Whisker Me This: Why Not to Trim a Horse's Whiskers

close up of brown white horse with whiskers

Lots of people like their horses to look super neat (I'm not one of them, but no judgment). And though there's something to be said for clipping a horse's hair coat in general for any manner of reasons (showing, high summer temperatures, etc.) there is one are of the horse's body that should definitely NOT be trimmed: their whiskers.

If you're familiar with cats, dogs or other animals that have whiskers, you may already know that those whiskers play an important role in their ability to sense the environment around them. And it's absolutely the same with horses. Technically called vibrissae, a horse's whiskers around its eyes and muzzle help it to gauge distance from objects and in some cases, might be used to test an electric fence before touching it*. Generally, they help provide tactile information and are considered extremely sensitive by the scientists who have studied them.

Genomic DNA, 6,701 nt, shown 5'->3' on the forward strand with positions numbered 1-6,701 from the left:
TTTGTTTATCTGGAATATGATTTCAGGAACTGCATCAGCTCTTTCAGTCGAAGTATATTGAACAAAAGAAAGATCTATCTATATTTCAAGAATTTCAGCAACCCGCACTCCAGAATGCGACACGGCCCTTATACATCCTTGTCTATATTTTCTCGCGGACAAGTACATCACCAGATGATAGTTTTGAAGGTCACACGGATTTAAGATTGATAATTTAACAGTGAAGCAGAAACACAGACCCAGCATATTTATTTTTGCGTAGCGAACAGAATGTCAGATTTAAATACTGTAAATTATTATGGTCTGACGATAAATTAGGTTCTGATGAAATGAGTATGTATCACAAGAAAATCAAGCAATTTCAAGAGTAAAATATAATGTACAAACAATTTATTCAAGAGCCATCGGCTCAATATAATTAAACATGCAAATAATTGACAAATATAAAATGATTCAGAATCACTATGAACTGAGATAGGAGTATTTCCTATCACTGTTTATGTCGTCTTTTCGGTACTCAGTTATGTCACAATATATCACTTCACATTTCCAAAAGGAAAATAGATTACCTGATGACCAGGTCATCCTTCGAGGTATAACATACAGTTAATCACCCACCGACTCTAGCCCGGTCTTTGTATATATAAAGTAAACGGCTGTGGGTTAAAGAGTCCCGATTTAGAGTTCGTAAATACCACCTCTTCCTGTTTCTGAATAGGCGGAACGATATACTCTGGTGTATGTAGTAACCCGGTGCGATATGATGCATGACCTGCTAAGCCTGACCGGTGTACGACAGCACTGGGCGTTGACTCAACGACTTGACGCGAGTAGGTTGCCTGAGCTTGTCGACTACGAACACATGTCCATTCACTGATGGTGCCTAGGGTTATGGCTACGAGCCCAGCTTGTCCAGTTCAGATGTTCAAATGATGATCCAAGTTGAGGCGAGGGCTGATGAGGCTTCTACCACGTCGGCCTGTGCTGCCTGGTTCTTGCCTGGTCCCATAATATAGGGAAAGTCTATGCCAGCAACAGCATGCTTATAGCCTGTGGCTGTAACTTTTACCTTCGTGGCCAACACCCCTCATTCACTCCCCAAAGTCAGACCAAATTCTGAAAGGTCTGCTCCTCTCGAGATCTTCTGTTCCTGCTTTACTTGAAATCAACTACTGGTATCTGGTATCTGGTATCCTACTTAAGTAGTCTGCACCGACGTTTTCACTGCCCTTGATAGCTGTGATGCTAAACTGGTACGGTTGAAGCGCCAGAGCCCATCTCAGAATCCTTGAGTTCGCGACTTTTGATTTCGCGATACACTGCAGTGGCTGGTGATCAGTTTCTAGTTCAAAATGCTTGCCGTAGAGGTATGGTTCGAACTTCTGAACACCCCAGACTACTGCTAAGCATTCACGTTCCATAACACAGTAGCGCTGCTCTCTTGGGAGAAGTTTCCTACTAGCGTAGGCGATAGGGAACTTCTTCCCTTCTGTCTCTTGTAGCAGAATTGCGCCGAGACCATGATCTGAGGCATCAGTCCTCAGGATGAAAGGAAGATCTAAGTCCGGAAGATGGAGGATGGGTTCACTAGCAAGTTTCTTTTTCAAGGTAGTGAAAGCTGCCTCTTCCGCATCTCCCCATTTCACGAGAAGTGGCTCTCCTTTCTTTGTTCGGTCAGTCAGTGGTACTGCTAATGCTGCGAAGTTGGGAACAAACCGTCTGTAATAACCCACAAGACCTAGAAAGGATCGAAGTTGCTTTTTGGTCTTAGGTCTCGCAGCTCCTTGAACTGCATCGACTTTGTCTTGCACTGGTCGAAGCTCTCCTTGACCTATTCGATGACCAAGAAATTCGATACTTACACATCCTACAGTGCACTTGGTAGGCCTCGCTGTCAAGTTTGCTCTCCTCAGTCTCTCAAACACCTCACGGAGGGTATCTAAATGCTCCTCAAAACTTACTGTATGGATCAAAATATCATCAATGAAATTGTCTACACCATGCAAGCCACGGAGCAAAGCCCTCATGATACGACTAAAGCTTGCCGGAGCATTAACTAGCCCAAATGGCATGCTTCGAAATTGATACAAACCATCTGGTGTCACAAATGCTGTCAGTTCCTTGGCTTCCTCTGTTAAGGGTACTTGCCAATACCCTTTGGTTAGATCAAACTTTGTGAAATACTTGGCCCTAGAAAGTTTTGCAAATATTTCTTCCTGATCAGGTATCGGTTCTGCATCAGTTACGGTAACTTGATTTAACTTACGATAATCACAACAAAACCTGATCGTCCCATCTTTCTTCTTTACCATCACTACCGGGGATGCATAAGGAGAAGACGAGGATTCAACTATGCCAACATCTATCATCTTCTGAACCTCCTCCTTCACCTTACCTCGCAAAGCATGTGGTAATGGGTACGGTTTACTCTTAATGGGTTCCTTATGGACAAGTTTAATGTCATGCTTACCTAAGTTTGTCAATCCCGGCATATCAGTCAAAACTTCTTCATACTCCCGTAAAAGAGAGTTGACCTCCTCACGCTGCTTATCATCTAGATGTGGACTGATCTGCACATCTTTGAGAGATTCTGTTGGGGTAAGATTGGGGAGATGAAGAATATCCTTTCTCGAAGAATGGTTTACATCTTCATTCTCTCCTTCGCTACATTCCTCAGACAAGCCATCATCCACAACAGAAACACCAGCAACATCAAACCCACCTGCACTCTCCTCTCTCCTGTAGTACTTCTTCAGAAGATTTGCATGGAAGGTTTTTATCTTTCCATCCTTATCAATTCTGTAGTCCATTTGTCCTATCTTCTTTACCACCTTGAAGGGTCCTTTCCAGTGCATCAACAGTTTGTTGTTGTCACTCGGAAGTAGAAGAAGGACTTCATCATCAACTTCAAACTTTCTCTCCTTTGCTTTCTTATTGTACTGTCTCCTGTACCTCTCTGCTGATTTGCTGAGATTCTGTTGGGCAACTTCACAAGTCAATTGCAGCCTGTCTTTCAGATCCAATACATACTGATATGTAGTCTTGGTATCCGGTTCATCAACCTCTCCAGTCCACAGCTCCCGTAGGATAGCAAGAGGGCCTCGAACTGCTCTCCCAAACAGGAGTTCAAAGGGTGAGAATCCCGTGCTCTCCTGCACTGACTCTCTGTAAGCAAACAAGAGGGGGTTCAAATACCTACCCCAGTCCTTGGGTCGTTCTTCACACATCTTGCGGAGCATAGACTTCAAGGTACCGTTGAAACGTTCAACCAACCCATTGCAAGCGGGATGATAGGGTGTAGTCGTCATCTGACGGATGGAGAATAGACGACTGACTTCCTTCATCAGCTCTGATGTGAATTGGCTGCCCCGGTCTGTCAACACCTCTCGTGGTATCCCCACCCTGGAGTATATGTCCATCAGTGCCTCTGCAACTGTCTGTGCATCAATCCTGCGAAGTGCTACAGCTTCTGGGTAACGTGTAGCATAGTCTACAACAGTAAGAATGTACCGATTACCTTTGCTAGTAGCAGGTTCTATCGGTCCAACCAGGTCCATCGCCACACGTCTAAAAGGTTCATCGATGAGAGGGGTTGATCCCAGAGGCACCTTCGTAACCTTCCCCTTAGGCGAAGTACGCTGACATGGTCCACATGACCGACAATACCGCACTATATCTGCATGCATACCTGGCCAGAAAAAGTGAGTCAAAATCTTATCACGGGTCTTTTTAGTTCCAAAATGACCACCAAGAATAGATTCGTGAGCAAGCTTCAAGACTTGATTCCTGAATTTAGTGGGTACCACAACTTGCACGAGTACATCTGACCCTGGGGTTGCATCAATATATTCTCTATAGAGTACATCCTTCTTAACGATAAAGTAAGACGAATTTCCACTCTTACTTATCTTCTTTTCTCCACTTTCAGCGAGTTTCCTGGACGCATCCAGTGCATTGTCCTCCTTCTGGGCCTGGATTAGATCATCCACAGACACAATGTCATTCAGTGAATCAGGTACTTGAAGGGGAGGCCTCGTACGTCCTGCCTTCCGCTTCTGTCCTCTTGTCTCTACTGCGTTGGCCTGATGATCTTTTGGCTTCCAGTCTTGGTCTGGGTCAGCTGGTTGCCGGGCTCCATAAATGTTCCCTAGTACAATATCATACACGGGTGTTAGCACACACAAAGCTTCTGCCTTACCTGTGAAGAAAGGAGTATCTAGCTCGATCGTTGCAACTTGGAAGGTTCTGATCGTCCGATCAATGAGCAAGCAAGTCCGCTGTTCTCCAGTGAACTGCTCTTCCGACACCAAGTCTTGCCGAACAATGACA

Trimming whiskers has already been outlawed in Germany, Switzerland and France because they are deemed an essential part of the horse's anatomy. And while it may not be illegal here in the US, it should certainly be considered taboo out of a concern for horses' well-being. Bottom line: what we humans might deem unsightly or messy needs to be put in the context of the animal's ethology (natural way of being, outside of domestication). The whiskers were there first, and our opinions, alongside domestication, came after.

*McGreevy, Paul, Equine Behavior Second Edition (Saunders Elsevier, 2012), 49.

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